Skip to comments.Huge Natural Gas From Methane Hydrates Process Developed
Posted on 05/03/2012 12:51:07 PM PDT by Ernest_at_the_Beach
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The Greenies are gonna get delirious with anger at Obama....for letting this happen.
Now we just need a process to convert methane to butanol
I’m gonna guess that this will require a new pipeline (and hence the wedge for the greenies)?
The environmentalists have a hatred of man call into question the value of economic progress in the first place.
Better yet, diesel and kerosene.
Proven technology, at least two large (commercial) sized facilities. It is only a matter of economics and regulations, not a theoretical technology.
Shell: world’s biggest gas-to-liquids plant to start soon
Jun 7, 2011
That plant is now up and running and shipping tankers to Europe.
That needs some explanation....if you could,
Haha like this will fly! The Enviros will find something that lives around there and then say how it will go extinct if we try to mine around there. Just like they said that caribou would die in ANWR because they didn’t think the caribou could walk over a couple feet of dirt mounds to cross over the pipes.
U.S. Geological Survey
Marine and Coastal Geology Program
Gas (Methane) Hydrates — A New Frontier
Methane trapped in marine sediments as a hydrate represents such an immense carbon reservoir that it must be considered a dominant factor in estimating unconventional energy resources; the role of methane as a ‘greenhouse’ gas also must be carefully assessed.
Dr. William Dillon,
U.S. Geological Survey
Hydrates store immense amounts of methane, with major implications for energy resources and climate, but the natural controls on hydrates and their impacts on the environment are very poorly understood.
Gas hydrates occur abundantly in nature, both in Arctic regions and in marine sediments. Gas hydrate is a crystalline solid consisting of gas molecules, usually methane, each surrounded by a cage of water molecules. It looks very much like water ice. Methane hydrate is stable in ocean floor sediments at water depths greater than 300 meters, and where it occurs, it is known to cement loose sediments in a surface layer several hundred meters thick.
The worldwide amounts of carbon bound in gas hydrates is conservatively estimated to total twice the amount of carbon to be found in all known fossil fuels on Earth.
Is there a simple explanation as to why the plant was so expensive?
It’s technologically feasible to convert Methane into any hydrocarbon. My off the cuff vote would be for 2,2,4 Trimethylpentane, otherwise known as isooctane. Why bother with alcohols? the Oxygen atom decreases their energy storage capacity, and all alcohols are hydrophilic.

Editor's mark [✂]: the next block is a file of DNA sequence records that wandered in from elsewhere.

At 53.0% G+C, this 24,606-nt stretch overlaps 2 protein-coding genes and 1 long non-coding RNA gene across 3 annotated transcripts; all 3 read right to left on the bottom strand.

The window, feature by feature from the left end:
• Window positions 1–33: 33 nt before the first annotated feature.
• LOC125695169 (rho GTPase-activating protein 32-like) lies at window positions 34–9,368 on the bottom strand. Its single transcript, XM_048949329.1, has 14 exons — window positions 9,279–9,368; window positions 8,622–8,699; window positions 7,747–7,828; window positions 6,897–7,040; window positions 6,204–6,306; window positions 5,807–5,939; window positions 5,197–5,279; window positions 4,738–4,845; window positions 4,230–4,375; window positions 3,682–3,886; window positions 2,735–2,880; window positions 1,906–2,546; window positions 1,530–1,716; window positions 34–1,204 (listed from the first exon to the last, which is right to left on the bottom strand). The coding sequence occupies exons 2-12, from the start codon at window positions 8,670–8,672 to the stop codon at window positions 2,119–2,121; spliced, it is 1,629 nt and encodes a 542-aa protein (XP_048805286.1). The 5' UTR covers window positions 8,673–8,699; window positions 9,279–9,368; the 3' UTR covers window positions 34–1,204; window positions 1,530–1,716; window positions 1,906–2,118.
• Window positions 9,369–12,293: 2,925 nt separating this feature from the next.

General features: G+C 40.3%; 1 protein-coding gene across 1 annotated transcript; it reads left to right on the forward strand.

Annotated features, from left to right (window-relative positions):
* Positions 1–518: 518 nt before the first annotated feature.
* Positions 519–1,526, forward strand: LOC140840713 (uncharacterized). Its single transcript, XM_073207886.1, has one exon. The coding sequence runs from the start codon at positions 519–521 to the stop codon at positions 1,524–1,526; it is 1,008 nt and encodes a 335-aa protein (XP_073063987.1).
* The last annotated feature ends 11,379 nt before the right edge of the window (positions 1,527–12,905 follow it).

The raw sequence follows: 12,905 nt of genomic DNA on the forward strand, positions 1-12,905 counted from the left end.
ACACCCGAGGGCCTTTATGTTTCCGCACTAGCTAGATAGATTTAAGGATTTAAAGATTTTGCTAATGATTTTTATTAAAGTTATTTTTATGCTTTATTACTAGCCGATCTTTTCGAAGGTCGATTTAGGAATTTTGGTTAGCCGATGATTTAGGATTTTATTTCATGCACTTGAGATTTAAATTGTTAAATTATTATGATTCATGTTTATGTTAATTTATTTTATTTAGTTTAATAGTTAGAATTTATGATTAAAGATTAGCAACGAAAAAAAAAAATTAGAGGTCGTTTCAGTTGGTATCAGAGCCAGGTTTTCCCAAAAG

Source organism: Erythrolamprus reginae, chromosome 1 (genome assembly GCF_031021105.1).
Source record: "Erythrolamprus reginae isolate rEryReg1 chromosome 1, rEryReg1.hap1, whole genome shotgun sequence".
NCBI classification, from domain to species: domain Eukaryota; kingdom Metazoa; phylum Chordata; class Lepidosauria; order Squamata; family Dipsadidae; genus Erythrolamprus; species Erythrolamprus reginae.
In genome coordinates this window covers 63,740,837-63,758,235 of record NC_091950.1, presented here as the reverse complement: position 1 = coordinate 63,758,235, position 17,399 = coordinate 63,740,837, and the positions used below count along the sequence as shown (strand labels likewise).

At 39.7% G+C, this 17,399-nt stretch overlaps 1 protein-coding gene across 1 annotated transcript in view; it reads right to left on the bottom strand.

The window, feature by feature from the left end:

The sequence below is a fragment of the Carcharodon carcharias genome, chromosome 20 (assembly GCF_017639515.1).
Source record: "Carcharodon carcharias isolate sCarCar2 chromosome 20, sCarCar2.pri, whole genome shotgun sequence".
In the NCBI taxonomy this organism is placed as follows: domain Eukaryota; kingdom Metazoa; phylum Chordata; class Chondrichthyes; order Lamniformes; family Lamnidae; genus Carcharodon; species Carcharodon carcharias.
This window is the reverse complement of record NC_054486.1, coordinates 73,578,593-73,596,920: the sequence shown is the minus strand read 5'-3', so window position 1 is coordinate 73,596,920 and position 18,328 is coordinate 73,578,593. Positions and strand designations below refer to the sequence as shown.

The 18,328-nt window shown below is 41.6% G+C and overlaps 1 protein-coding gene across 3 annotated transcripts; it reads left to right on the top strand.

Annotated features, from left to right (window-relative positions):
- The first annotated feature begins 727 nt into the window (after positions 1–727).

Japan may be where it goes into production...see the text.
I have long written that we are almost literally AWASH in hydrocarbons that can be converted into suitable liquid fuels. The ONLY issue was that of total cost.
We do not burn crude oil in our vehicles and aircraft. We burn a technical product that is made, or more properly, constructed, by taking a feedstock of molecules and atoms that are taken apart and reassembled to make the fuel we want. The ONLY issue is the cost of the fuel, for the instant that a new feedstock comes along that is less expensive than the existing one, it will be used.
People who claim “peak oil” are ignorant of economics just as much as the useful idiots who claim there is a shortage of water.
Think I’ll bookmark your two last posts regarding natural gas extraction.
Forget the electic/whatever hybrid car.
Bring back the CNG car/truck technology developed decades ago.
Propane is good too.
Watts wrong with butanol?
Because it is big and complex?
There is a lot to the facility. There are multi-stages to the process. The construction site used 40,000 people and was the size of Central Park. It is one of the world's largest "single" facility.
But given the price of Natural Gas in Qatar, it makes economic sense to spend this much and essentially export very high grade crude (gasoil) versus spending less but still significant capital to export lower value LNG.
Pearl will process about 3 billion barrels-of-oil-equivalent over its lifetime. The return on investment will work. I don't think we will see the lasting return of $20 oil that would make it uneconomic.
I should have added. Most likely the mid-east countries such as Saudi Arabia must be wondering how long their fortunes can hold out. OPEC may find itself on the back door looking in.
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